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What it’s like being the only black woman in the barbershop

13 Aug 2019

Photography via Karis Campion

I first cut my hair back in 2016. I had contemplated it for years but could never quite make the move because I had been so closely defined by my hair throughout all of my life. The huge significance that was always placed on my hair is what made it so burdensome to me.

To wear it out in its natural afro state would be read as a grand political statement, to wrestle with it and slick it back into a bun felt like conforming to European ideals. The emotional labour it took to “do” my hair on a day-to-day basis was of course compounded by the sheer time and money I spent on grooming it. And then there were the people who would often want to touch it, compliment it, question it. This is why I finally went through with the big chop. In the time that’s followed, I’ve felt empowered in my newfound androgynous femininity – which has always been central to my identity – but that I’d previously been unable to comfortably and confidently perform. 

Since cutting my hair I’ve also had to learn how to navigate the barbershop. Over time, I’ve found that being a queer black mixed race woman in a black men’s barbershop can be rather tricky. The space feels hard to manage for a few different reasons. 

“When I enter that space, a shift happens. I change the vibe, the atmosphere and the chat”

The barbershop feels like “their” space – that is, the man-dem’s space. Not just a space for them to get a trim but a space to meet friends, talk about their family, their girls, their latest escapades, the club event they’re going to that weekend. So, when I enter that space, a shift happens. I change the vibe, the atmosphere, the chat – this might be a momentary shift, or sometimes a long-lasting one that remoulds the space for the duration of my visit. Either way, I feel it, they feel it.

Now I’m a regular at my barbers, my entrance tends to make fewer heads turn. These days, the barber is relatively unphased by my presence and gets to starting my fade – “The usual?” “Yeah, thanks”. But this wasn’t always the case. One day, after popping in and later texting the business’ official phone number to ask about opening times, the very same barber tried to “continue” the conversation with a “what’s up” text later that night. This isn’t too far from issues raised by black women in Oisiaka’s documentary In the Cut, where women discuss encounters like being given unwanted massages in the barbershop.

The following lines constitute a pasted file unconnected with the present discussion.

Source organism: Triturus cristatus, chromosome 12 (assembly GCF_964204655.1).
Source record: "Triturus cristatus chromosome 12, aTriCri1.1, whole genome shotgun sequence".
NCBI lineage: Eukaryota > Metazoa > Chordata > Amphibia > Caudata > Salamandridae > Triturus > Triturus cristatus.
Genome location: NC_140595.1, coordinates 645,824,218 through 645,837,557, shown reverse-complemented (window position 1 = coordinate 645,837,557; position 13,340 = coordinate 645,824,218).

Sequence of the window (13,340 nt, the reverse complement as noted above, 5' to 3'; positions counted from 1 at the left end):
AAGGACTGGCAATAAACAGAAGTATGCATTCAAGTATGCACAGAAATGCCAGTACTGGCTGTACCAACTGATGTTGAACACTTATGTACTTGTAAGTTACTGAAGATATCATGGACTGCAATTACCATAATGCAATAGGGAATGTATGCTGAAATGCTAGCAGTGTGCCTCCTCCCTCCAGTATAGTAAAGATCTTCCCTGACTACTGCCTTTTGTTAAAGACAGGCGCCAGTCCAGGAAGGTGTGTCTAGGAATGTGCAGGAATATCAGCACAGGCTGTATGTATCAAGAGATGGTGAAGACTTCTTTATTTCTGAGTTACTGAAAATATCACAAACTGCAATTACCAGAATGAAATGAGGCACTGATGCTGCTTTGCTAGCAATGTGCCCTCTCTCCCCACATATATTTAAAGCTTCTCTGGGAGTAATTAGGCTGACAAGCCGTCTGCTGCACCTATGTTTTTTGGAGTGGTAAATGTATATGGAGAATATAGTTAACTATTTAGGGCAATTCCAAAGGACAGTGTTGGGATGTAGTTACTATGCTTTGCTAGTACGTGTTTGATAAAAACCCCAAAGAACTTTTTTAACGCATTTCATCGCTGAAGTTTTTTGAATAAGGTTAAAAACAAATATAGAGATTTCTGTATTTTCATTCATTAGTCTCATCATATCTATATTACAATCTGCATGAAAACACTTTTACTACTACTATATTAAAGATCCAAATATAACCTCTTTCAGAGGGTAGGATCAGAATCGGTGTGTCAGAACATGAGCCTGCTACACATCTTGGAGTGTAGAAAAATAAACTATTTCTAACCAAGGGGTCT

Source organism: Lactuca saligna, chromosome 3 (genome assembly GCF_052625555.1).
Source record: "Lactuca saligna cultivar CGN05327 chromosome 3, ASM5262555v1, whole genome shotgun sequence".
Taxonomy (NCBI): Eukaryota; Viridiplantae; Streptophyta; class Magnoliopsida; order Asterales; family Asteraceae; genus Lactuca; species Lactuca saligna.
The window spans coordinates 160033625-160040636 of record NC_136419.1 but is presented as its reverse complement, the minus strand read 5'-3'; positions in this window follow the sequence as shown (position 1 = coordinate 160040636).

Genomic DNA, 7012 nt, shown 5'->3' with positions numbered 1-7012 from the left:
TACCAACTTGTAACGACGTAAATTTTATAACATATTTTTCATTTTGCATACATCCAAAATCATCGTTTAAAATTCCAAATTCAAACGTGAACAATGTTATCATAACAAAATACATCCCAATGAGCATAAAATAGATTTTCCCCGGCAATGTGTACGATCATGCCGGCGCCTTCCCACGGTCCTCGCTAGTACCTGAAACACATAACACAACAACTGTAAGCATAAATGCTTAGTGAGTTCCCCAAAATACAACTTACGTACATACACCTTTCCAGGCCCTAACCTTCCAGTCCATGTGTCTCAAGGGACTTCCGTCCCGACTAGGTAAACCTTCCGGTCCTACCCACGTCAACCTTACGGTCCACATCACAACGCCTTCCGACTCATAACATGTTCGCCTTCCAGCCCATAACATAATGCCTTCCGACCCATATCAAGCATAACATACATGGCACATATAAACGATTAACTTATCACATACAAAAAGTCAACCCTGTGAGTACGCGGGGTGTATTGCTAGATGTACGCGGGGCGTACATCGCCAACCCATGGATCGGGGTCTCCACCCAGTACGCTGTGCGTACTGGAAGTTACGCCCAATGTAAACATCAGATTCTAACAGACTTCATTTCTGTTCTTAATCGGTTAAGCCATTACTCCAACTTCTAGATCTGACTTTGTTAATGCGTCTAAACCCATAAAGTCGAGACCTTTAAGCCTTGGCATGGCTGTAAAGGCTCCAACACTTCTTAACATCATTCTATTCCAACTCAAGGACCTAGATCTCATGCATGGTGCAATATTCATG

The other issue that makes the space feel tricky is that I’m queer, but perhaps people don’t always guess this straight up when they meet me. It clearly wasn’t obvious to Mr. “What’s Up”, nor to another barber I had cut my hair in the same shop, who told me “you look a bit like my babymother you know”. Again, another half-hearted pass, but a pass nonetheless. The most distressing thing is that in these cases I’ve often found it hard to loudly and proudly say that I’m taken, and have a wife, not a husband. So instead I’ve reached for non-gendered terms like “partner”, usually keeping conversations about my family life to a minimum. But this never feels nice – a partial erasure of my identity.

“The barbershop is a truly sensual place and one of the few places where many black men are intimately close with each other”

More recently, I’ve felt the confidence to “out” myself in my barbershop. Despite all the very real issues that can manifest for queer people of colour of any gender when coming out, I’ve begun to see my barbershop as a space in which queerness has a rightful place to exist, and exist comfortably. The barbershop is a truly sensual place and one of the few places where many black men are intimately close with each other. It’s a site of grooming (where, if you go the full whack, you can get a wet warm towel applied and a mini head massage) and it also requires great trust to let a man take a razor to your upper lip.

All in all, I think the black barbershop could and should be reconceptualised as a place of closeness, a site of exchange. And it goes without saying that it is a key site of connectivity in the black community. So why should any of us feel like an intruder in that space?